These days, large families are starting to pop up everywhere. More than three kids seems to be the definition of a “large” family these days, although in generations past that wasn’t large at all.
Unfortunately, at the same time, there is a movement of people popping up calling these families “selfish,” and asking them to consider their environmental impact. First of all, that isn’t (and shouldn’t) be a family’s primary motivation for having or not having children. And second, truthfully? We need those large families. Keep reading to find out why.
Let’s just assume, first, that women have the right to have as many children as they want, ranging from none to 20. Or more. Whatever they decide is right for their family. I’d suggest, as would most, that the family have the means to take care of these children — you should be able to provide for them emotionally, physically, financially, etc. But supposing that’s the case, why does anyone else care if someone else chooses a large family?
Being “green” is huge right now. I know; I’m sort of part of the “green” movement too. I do get those concerns and I do what I can to reduce my own environmental impact. I do think that’s important. But I don’t think that’s the crucial reason for choosing not to have more children, the extra environmental impact. There are certainly ways that large families can — and do — reduce their overall environmental impact.
Anyway, that’s not really my main point here.
The real reason is because the overall birth rate is rather low. The rate required to “replace” the population (especially as these Baby Boomers are aging; it’s likely over the next 20 years we’ll see significant population decline as they age and pass away — although immigrants are keeping the population growing currently) is 2.1 babies per woman, which allows for infant mortality.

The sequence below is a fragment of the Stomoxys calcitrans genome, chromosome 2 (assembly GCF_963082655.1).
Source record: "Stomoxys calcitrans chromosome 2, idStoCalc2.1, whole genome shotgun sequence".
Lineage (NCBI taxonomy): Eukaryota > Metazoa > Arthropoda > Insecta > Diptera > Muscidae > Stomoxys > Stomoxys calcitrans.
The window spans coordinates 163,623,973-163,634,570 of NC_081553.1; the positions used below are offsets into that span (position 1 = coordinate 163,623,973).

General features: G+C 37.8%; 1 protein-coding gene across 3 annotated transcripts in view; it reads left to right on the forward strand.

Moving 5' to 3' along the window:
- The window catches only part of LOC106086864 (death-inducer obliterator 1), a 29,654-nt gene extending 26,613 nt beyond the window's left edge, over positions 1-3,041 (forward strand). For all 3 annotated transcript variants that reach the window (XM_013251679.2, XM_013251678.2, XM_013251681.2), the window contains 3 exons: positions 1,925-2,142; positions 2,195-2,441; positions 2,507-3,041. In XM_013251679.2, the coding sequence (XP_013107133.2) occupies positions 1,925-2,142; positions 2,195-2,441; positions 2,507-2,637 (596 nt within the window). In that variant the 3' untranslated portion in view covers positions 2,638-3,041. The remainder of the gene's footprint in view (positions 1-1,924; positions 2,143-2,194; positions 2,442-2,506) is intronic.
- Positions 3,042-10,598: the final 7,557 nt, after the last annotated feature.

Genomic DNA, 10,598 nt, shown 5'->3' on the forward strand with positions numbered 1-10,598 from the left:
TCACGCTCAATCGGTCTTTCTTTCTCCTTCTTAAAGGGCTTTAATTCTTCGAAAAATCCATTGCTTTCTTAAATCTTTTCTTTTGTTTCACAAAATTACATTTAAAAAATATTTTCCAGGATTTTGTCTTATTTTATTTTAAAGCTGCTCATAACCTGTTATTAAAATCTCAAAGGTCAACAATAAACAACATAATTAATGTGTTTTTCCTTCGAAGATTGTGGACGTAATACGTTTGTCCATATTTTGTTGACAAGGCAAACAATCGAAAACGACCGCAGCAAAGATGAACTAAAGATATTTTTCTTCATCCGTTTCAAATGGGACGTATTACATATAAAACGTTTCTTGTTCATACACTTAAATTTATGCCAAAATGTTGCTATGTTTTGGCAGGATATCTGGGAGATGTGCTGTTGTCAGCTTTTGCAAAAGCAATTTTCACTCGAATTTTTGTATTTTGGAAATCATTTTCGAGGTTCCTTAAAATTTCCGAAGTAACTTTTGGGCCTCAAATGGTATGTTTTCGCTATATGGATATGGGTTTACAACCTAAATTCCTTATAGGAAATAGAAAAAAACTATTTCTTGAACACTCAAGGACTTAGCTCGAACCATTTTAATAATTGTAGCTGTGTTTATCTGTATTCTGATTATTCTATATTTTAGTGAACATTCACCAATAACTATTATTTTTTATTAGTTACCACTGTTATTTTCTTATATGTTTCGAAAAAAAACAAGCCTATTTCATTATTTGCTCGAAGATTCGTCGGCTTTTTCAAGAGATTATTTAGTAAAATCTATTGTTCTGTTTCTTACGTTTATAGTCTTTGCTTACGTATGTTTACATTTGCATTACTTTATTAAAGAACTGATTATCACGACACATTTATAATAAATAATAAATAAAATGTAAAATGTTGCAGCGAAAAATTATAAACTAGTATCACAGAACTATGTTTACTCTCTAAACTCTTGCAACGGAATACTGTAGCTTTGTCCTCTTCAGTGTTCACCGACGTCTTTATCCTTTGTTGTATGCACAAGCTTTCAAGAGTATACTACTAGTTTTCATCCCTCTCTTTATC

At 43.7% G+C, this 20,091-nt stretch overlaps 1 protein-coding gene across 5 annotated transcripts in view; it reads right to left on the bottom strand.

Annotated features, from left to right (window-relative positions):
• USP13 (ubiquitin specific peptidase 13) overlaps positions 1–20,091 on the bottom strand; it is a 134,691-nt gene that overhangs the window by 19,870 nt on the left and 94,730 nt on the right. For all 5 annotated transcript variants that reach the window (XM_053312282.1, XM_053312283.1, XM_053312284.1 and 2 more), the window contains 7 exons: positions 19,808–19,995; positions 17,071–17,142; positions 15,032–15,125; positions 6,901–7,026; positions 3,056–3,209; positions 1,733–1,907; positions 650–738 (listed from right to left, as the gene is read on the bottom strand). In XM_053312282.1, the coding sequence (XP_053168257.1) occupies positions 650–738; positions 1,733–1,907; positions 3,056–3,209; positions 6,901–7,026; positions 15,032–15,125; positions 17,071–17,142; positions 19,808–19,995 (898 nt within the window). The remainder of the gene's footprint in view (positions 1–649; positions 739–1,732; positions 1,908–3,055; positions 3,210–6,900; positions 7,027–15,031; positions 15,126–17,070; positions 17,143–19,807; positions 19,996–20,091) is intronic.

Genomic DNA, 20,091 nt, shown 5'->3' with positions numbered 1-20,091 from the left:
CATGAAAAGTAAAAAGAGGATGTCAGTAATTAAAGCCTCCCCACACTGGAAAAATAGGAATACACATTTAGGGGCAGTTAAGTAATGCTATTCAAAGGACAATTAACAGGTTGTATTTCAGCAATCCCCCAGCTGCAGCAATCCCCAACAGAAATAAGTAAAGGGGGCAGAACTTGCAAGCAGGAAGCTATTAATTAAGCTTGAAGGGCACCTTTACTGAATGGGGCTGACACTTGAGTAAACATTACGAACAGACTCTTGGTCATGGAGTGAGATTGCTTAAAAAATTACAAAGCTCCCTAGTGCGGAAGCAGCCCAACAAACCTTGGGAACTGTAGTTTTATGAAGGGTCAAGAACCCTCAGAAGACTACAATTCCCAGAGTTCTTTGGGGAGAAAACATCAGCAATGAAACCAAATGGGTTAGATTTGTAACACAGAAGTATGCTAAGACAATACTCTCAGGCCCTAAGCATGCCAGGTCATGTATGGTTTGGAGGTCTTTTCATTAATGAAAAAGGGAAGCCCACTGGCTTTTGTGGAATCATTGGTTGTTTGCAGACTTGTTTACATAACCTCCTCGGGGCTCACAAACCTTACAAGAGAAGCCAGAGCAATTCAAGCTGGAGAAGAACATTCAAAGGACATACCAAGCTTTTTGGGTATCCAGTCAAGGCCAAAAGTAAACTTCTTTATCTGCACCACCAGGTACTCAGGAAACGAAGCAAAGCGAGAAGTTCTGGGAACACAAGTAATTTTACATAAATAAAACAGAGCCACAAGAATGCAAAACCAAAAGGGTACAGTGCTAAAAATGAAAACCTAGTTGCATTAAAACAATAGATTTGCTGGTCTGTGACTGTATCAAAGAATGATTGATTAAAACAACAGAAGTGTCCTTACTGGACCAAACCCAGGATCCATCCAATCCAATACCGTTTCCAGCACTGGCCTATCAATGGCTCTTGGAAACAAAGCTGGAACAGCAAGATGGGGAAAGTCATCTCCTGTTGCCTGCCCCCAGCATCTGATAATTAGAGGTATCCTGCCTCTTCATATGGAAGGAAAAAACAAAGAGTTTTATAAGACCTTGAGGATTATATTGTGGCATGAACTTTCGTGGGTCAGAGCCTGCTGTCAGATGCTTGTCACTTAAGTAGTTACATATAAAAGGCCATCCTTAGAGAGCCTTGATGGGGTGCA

The U.S. current rate is 2.06 per woman. Not significantly different, I know, but it’s been dancing around — usually below — this number for the last twenty years or so. If we didn’t have immigrants coming in, experts say the population would fall to around 250 million by 2020 (it’s currently around 300 million).
Many European countries are concerned with their birth rates, too. According to the link above, France is 1.96, the U.K. is 1.91, and Germany’s just 1.41!
Overall, people are having fewer babies. Some countries have started campaigns to try to increase the birth rates for this reason. People who are concerned about the world becoming overpopulated aren’t looking at this data (yes, third-world countries still have very high birth rates, but also higher infant mortality). Why would we want to decrease the population so sharply?
Regardless, it’s happening. And if we want to keep overall birth rates at or near “replacement” levels, we need those large families. Some families will choose not to have children, or only to have one. That’s completely their right. But if every family did not have children or only had one, our population would soon go down. Large families make up for those who choose not to have children or to only have one!
Next time you see a large family, just smile. It may not be for you, but we need the people who enjoy having them too!
What do you think about large families?
Top image by caswell_tom